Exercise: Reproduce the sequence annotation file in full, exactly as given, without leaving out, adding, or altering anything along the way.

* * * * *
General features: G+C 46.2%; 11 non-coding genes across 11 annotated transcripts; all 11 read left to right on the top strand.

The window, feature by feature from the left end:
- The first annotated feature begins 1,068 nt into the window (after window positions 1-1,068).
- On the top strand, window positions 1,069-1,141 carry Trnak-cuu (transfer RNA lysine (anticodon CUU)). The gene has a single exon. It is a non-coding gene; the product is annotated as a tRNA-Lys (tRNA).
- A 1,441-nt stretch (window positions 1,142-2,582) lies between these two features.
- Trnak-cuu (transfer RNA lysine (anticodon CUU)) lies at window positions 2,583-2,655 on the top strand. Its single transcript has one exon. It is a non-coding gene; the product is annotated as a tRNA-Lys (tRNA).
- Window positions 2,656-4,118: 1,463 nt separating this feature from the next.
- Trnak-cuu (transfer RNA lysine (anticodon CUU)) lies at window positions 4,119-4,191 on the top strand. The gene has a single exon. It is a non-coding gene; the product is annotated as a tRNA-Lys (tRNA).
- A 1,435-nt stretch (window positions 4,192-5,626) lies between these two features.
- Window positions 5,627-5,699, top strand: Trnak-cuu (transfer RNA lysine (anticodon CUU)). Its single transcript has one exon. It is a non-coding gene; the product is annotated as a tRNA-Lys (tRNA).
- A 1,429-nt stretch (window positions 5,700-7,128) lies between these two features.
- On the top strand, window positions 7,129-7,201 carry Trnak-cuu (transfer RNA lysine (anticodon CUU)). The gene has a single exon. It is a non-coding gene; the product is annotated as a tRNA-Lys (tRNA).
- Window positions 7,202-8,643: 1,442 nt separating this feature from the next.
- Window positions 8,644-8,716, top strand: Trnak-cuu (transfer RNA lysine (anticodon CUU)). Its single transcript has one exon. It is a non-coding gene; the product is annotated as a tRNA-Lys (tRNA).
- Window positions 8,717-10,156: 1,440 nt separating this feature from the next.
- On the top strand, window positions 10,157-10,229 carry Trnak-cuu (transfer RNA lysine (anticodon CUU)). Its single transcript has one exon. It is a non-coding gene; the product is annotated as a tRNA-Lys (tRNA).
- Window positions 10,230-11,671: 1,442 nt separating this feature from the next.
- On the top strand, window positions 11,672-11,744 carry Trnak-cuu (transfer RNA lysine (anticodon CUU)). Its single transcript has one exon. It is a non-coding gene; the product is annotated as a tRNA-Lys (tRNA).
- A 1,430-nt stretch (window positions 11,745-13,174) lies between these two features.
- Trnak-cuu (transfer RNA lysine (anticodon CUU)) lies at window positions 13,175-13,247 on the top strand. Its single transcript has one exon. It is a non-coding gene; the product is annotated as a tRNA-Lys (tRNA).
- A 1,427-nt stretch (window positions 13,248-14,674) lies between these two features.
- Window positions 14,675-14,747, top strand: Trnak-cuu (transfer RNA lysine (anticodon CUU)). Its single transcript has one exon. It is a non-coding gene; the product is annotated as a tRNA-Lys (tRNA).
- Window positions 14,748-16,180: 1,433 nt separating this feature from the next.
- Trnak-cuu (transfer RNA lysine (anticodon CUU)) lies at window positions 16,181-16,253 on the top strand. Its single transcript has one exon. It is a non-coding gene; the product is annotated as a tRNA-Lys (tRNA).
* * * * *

General features: G+C 46.2%; 11 non-coding genes across 11 annotated transcripts; all 11 read left to right on the top strand.

The window, feature by feature from the left end:
- The first annotated feature begins 1,068 nt into the window (after window positions 1-1,068).
- On the top strand, window positions 1,069-1,141 carry Trnak-cuu (transfer RNA lysine (anticodon CUU)). The gene has a single exon. It is a non-coding gene; the product is annotated as a tRNA-Lys (tRNA).
- A 1,441-nt stretch (window positions 1,142-2,582) lies between these two features.
- Trnak-cuu (transfer RNA lysine (anticodon CUU)) lies at window positions 2,583-2,655 on the top strand. Its single transcript has one exon. It is a non-coding gene; the product is annotated as a tRNA-Lys (tRNA).
- Window positions 2,656-4,118: 1,463 nt separating this feature from the next.
- Trnak-cuu (transfer RNA lysine (anticodon CUU)) lies at window positions 4,119-4,191 on the top strand. The gene has a single exon. It is a non-coding gene; the product is annotated as a tRNA-Lys (tRNA).
- A 1,435-nt stretch (window positions 4,192-5,626) lies between these two features.
- Window positions 5,627-5,699, top strand: Trnak-cuu (transfer RNA lysine (anticodon CUU)). Its single transcript has one exon. It is a non-coding gene; the product is annotated as a tRNA-Lys (tRNA).
- A 1,429-nt stretch (window positions 5,700-7,128) lies between these two features.
- On the top strand, window positions 7,129-7,201 carry Trnak-cuu (transfer RNA lysine (anticodon CUU)). The gene has a single exon. It is a non-coding gene; the product is annotated as a tRNA-Lys (tRNA).
- Window positions 7,202-8,643: 1,442 nt separating this feature from the next.
- Window positions 8,644-8,716, top strand: Trnak-cuu (transfer RNA lysine (anticodon CUU)). Its single transcript has one exon. It is a non-coding gene; the product is annotated as a tRNA-Lys (tRNA).
- Window positions 8,717-10,156: 1,440 nt separating this feature from the next.
- On the top strand, window positions 10,157-10,229 carry Trnak-cuu (transfer RNA lysine (anticodon CUU)). Its single transcript has one exon. It is a non-coding gene; the product is annotated as a tRNA-Lys (tRNA).
- Window positions 10,230-11,671: 1,442 nt separating this feature from the next.
- On the top strand, window positions 11,672-11,744 carry Trnak-cuu (transfer RNA lysine (anticodon CUU)). Its single transcript has one exon. It is a non-coding gene; the product is annotated as a tRNA-Lys (tRNA).
- A 1,430-nt stretch (window positions 11,745-13,174) lies between these two features.
- Trnak-cuu (transfer RNA lysine (anticodon CUU)) lies at window positions 13,175-13,247 on the top strand. Its single transcript has one exon. It is a non-coding gene; the product is annotated as a tRNA-Lys (tRNA).
- A 1,427-nt stretch (window positions 13,248-14,674) lies between these two features.
- Window positions 14,675-14,747, top strand: Trnak-cuu (transfer RNA lysine (anticodon CUU)). Its single transcript has one exon. It is a non-coding gene; the product is annotated as a tRNA-Lys (tRNA).
- Window positions 14,748-16,180: 1,433 nt separating this feature from the next.
- Trnak-cuu (transfer RNA lysine (anticodon CUU)) lies at window positions 16,181-16,253 on the top strand. Its single transcript has one exon. It is a non-coding gene; the product is annotated as a tRNA-Lys (tRNA).